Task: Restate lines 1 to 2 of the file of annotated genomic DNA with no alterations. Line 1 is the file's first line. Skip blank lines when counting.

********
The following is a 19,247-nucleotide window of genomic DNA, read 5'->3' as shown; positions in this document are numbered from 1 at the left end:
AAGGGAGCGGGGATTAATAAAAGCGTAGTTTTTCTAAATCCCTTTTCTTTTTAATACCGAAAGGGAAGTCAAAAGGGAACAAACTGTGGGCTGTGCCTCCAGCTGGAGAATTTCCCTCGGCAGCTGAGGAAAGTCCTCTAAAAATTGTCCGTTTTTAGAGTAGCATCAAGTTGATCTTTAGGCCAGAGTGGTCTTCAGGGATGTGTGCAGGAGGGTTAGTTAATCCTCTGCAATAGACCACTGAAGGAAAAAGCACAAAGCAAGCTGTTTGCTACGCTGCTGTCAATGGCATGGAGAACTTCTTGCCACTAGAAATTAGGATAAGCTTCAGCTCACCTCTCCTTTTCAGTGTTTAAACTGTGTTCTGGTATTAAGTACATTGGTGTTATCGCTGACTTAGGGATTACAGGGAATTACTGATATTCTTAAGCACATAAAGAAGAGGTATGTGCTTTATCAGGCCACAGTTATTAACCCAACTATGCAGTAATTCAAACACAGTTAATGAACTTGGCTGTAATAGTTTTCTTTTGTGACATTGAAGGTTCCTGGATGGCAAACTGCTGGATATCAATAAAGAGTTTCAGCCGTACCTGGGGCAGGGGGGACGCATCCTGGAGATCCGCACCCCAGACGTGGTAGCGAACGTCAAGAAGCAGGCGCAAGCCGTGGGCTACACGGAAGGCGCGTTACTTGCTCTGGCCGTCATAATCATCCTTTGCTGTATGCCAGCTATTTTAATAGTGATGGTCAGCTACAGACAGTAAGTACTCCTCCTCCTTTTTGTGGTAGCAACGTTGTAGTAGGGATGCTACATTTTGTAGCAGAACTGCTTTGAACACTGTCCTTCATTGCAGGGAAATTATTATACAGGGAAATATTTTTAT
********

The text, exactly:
The following is a 19,247-nucleotide window of genomic DNA, read 5'->3' as shown; positions in this document are numbered from 1 at the left end:
AAGGGAGCGGGGATTAATAAAAGCGTAGTTTTTCTAAATCCCTTTTCTTTTTAATACCGAAAGGGAAGTCAAAAGGGAACAAACTGTGGGCTGTGCCTCCAGCTGGAGAATTTCCCTCGGCAGCTGAGGAAAGTCCTCTAAAAATTGTCCGTTTTTAGAGTAGCATCAAGTTGATCTTTAGGCCAGAGTGGTCTTCAGGGATGTGTGCAGGAGGGTTAGTTAATCCTCTGCAATAGACCACTGAAGGAAAAAGCACAAAGCAAGCTGTTTGCTACGCTGCTGTCAATGGCATGGAGAACTTCTTGCCACTAGAAATTAGGATAAGCTTCAGCTCACCTCTCCTTTTCAGTGTTTAAACTGTGTTCTGGTATTAAGTACATTGGTGTTATCGCTGACTTAGGGATTACAGGGAATTACTGATATTCTTAAGCACATAAAGAAGAGGTATGTGCTTTATCAGGCCACAGTTATTAACCCAACTATGCAGTAATTCAAACACAGTTAATGAACTTGGCTGTAATAGTTTTCTTTTGTGACATTGAAGGTTCCTGGATGGCAAACTGCTGGATATCAATAAAGAGTTTCAGCCGTACCTGGGGCAGGGGGGACGCATCCTGGAGATCCGCACCCCAGACGTGGTAGCGAACGTCAAGAAGCAGGCGCAAGCCGTGGGCTACACGGAAGGCGCGTTACTTGCTCTGGCCGTCATAATCATCCTTTGCTGTATGCCAGCTATTTTAATAGTGATGGTCAGCTACAGACAGTAAGTACTCCTCCTCCTTTTTGTGGTAGCAACGTTGTAGTAGGGATGCTACATTTTGTAGCAGAACTGCTTTGAACACTGTCCTTCATTGCAGGGAAATTATTATACAGGGAAATATTTTTAT